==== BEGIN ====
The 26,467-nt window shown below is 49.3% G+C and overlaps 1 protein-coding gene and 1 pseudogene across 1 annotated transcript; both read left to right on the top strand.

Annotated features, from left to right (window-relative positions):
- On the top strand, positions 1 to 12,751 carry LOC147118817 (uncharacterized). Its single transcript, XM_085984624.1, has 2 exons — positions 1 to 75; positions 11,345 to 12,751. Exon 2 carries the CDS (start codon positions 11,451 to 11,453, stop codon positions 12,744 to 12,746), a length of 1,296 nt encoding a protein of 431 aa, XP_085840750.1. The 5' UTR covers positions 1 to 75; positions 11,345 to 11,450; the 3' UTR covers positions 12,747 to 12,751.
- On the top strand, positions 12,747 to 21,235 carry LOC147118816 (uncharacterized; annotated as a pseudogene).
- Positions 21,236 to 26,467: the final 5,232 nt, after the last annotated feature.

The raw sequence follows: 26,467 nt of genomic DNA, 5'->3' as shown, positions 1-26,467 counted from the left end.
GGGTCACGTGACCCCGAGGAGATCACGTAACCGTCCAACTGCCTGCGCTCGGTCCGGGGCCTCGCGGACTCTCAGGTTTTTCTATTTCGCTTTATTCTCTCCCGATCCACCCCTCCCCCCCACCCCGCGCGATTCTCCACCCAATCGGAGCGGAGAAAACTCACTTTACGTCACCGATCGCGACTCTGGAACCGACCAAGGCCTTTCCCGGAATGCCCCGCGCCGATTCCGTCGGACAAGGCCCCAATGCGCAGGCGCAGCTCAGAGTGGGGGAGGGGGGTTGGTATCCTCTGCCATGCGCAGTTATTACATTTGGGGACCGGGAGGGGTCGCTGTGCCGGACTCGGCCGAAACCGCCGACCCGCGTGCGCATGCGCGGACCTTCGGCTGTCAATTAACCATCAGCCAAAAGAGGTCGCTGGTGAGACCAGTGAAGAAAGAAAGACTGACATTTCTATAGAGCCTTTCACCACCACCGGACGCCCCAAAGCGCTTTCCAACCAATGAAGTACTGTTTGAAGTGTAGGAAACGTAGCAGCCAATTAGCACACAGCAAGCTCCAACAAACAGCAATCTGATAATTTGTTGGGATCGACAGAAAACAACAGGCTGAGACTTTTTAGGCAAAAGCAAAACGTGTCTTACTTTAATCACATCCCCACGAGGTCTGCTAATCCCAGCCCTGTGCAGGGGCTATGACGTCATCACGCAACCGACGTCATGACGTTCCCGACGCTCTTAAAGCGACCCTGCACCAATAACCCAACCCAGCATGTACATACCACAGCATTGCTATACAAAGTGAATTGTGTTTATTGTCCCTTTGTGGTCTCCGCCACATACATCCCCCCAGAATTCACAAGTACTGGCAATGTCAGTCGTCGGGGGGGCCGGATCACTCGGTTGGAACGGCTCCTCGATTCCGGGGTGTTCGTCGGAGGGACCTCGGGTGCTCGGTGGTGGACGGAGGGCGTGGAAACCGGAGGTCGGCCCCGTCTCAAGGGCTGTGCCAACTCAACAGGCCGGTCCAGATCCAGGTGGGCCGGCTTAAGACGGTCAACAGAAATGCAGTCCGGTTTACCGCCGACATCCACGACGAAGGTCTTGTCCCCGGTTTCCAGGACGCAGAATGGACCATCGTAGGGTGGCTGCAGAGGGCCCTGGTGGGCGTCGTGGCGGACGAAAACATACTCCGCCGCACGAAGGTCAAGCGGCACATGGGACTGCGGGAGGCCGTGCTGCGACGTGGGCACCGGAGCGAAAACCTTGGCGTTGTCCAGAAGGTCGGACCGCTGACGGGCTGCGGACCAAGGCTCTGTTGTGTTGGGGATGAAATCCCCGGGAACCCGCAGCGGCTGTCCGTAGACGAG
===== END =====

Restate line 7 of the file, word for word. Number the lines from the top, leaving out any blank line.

GGGTCACGTGACCCCGAGGAGATCACGTAACCGTCCAACTGCCTGCGCTCGGTCCGGGGCCTCGCGGACTCTCAGGTTTTTCTATTTCGCTTTATTCTCTCCCGATCCACCCCTCCCCCCCACCCCGCGCGATTCTCCACCCAATCGGAGCGGAGAAAACTCACTTTACGTCACCGATCGCGACTCTGGAACCGACCAAGGCCTTTCCCGGAATGCCCCGCGCCGATTCCGTCGGACAAGGCCCCAATGCGCAGGCGCAGCTCAGAGTGGGGGAGGGGGGTTGGTATCCTCTGCCATGCGCAGTTATTACATTTGGGGACCGGGAGGGGTCGCTGTGCCGGACTCGGCCGAAACCGCCGACCCGCGTGCGCATGCGCGGACCTTCGGCTGTCAATTAACCATCAGCCAAAAGAGGTCGCTGGTGAGACCAGTGAAGAAAGAAAGACTGACATTTCTATAGAGCCTTTCACCACCACCGGACGCCCCAAAGCGCTTTCCAACCAATGAAGTACTGTTTGAAGTGTAGGAAACGTAGCAGCCAATTAGCACACAGCAAGCTCCAACAAACAGCAATCTGATAATTTGTTGGGATCGACAGAAAACAACAGGCTGAGACTTTTTAGGCAAAAGCAAAACGTGTCTTACTTTAATCACATCCCCACGAGGTCTGCTAATCCCAGCCCTGTGCAGGGGCTATGACGTCATCACGCAACCGACGTCATGACGTTCCCGACGCTCTTAAAGCGACCCTGCACCAATAACCCAACCCAGCATGTACATACCACAGCATTGCTATACAAAGTGAATTGTGTTTATTGTCCCTTTGTGGTCTCCGCCACATACATCCCCCCAGAATTCACAAGTACTGGCAATGTCAGTCGTCGGGGGGGCCGGATCACTCGGTTGGAACGGCTCCTCGATTCCGGGGTGTTCGTCGGAGGGACCTCGGGTGCTCGGTGGTGGACGGAGGGCGTGGAAACCGGAGGTCGGCCCCGTCTCAAGGGCTGTGCCAACTCAACAGGCCGGTCCAGATCCAGGTGGGCCGGCTTAAGACGGTCAACAGAAATGCAGTCCGGTTTACCGCCGACATCCACGACGAAGGTCTTGTCCCCGGTTTCCAGGACGCAGAATGGACCATCGTAGGGTGGCTGCAGAGGGCCCTGGTGGGCGTCGTGGCGGACGAAAACATACTCCGCCGCACGAAGGTCAAGCGGCACATGGGACTGCGGGAGGCCGTGCTGCGACGTGGGCACCGGAGCGAAAACCTTGGCGTTGTCCAGAAGGTCGGACCGCTGACGGGCTGCGGACCAAGGCTCTGTTGTGTTGGGGATGAAATCCCCGGGAACCCGCAGCGGCTGTCCGTAGACGAG